Robert D. Shepherd, one of our many brilliant readers, offered the following explanation of the impulse to standardize the education of children across the nation:

“It’s no secret that income inequality has skyrocketed in the United States in recent decades, that economic and social mobility have plummeted, that wealth has been increasingly concentrated at the top, and that increasingly, the affluent in this country are isolated in their own circles–living in their own separate neighborhoods; sending their kids to their own separate schools from preschool through college; keeping their money offshore; spending much of their time in homes outside the country; and so on.

“Isolation from ordinary people breeds contempt and prejudice. Lack of intimate, long-term interaction with ordinary people makes it easier for the wealthy to generalize about “those people,” whoever they might be–workers, teachers, the poor, etc., and to buy into across-the-board, one-size-fits-all prescriptions regarding those Others. It becomes easy to think that it makes sense that we have a top-down, mandated, invariant curriculum for the masses based upon the vise of invariant standards on the one side and invariant tests on the other if one thinks of teachers, students, workers, the poor–of any group of people outside the privileged class–as homogenous. “If only we held those people accountable via a standardized test!” begins to sound sensible, even though giving the same test to every third grader is equivalent to giving the same certification exam to plumbers, doctors, airplane mechanics, and NBA players. And when the privileged, with all their accomplishments and clout, make such generalizations, others buy in out of fear and self interest and, of course, respect. How could a man as clearly brilliant and skilled as, say, Bill Gates, be so terribly wrong? Our politicians left and right have almost entirely bought into the absurd generalizations underpinning the accountability movement. And our educational “leaders” have lacked all leadership; they haven’t had the courage to say that the emperor has no clothes.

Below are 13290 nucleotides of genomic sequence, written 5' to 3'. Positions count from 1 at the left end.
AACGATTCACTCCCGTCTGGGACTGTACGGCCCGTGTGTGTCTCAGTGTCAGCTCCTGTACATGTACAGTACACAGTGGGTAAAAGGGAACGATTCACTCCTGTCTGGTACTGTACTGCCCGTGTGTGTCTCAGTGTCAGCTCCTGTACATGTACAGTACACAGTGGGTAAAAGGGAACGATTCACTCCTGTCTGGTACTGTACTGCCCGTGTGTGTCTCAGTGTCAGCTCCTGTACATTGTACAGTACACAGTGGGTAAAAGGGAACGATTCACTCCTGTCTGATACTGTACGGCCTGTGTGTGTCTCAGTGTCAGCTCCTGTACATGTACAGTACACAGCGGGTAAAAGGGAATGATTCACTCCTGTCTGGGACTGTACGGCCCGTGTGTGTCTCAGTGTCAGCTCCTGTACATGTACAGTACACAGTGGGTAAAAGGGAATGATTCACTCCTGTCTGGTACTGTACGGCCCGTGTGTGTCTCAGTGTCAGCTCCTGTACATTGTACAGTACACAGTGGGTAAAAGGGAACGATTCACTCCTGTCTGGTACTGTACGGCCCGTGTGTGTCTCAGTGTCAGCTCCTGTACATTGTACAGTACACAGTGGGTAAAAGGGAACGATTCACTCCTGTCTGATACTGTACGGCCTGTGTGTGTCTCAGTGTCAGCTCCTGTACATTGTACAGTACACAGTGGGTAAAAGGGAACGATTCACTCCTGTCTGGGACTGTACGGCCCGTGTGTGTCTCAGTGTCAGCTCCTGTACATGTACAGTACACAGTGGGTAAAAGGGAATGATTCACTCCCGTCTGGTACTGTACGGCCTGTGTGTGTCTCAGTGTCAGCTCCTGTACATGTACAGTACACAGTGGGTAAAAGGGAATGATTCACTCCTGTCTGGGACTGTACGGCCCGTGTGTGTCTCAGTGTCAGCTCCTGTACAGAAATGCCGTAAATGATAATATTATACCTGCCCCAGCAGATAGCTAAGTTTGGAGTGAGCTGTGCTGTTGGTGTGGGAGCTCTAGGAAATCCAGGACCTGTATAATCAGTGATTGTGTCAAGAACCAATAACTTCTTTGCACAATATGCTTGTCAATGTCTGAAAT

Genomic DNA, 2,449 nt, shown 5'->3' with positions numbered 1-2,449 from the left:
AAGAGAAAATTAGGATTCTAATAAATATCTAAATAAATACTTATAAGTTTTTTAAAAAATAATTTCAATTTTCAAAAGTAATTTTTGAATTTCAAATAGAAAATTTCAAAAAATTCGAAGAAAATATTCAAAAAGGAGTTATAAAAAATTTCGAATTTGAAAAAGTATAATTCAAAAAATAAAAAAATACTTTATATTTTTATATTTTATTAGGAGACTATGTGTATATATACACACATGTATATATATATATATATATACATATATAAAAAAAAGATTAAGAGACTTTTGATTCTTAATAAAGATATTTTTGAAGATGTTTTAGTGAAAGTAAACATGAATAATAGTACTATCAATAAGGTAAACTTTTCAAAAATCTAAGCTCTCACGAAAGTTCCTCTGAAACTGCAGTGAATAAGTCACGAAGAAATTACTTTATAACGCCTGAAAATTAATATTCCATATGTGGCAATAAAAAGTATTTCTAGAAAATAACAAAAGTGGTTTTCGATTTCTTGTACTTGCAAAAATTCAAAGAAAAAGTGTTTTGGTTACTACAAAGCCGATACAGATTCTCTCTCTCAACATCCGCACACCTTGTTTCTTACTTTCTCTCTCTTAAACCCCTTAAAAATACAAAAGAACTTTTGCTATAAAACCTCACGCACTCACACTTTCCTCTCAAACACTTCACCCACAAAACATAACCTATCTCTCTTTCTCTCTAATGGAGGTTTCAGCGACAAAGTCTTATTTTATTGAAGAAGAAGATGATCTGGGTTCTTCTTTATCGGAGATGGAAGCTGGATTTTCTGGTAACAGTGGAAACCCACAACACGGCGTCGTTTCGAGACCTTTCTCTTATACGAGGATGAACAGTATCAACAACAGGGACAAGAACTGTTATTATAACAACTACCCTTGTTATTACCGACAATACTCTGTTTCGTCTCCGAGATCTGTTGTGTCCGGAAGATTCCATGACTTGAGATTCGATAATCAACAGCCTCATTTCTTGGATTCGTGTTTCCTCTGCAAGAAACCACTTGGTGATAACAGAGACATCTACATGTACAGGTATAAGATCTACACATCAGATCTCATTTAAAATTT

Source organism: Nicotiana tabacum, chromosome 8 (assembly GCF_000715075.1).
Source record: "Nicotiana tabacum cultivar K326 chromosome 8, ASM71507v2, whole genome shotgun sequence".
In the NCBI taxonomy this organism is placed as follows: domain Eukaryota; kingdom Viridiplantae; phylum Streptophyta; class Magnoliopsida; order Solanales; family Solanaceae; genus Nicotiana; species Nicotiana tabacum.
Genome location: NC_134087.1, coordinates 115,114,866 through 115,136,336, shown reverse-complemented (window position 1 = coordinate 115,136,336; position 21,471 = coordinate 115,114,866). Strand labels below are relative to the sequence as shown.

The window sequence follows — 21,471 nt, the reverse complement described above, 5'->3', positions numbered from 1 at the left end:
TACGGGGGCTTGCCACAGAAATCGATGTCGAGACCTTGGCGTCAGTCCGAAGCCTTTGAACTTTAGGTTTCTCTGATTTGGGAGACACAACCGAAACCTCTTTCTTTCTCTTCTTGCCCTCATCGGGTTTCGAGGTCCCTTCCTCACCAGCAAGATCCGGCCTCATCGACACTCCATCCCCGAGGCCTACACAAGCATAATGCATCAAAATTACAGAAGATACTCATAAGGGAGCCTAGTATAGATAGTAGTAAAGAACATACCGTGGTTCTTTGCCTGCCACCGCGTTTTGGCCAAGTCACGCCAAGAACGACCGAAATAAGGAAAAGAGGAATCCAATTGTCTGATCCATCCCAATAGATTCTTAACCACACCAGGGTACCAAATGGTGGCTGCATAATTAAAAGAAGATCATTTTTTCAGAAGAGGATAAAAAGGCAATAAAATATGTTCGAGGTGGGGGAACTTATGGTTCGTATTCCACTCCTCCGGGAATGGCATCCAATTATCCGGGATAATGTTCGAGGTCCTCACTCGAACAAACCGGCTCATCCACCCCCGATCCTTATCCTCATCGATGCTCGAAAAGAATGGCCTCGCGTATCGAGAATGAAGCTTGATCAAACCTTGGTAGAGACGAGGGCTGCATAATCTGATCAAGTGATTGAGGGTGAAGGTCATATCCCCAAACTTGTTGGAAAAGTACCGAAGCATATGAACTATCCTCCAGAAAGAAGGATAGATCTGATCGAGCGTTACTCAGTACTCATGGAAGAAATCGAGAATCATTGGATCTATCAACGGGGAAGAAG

“There are two main issues here: First, we can have liberty, or we can have standardized objectives (and, inevitably, the standardized curricula that follow from them) mandated by a small, centralized, unaccountable, totalitarian authority. Second, we can recognize students’ uniqueness and diversity and foster their individual propensities and talents, or we can give them a homogenous, one-size-fits-all education.

“It’s astonishing to me that there is even any debate about which we should do. And it’s horrifying that our “leaders”–professional education people–have come down so often on the side of taking away educators’ autonomy, their ability to make their own decisions about what to teach, when, and to whom.”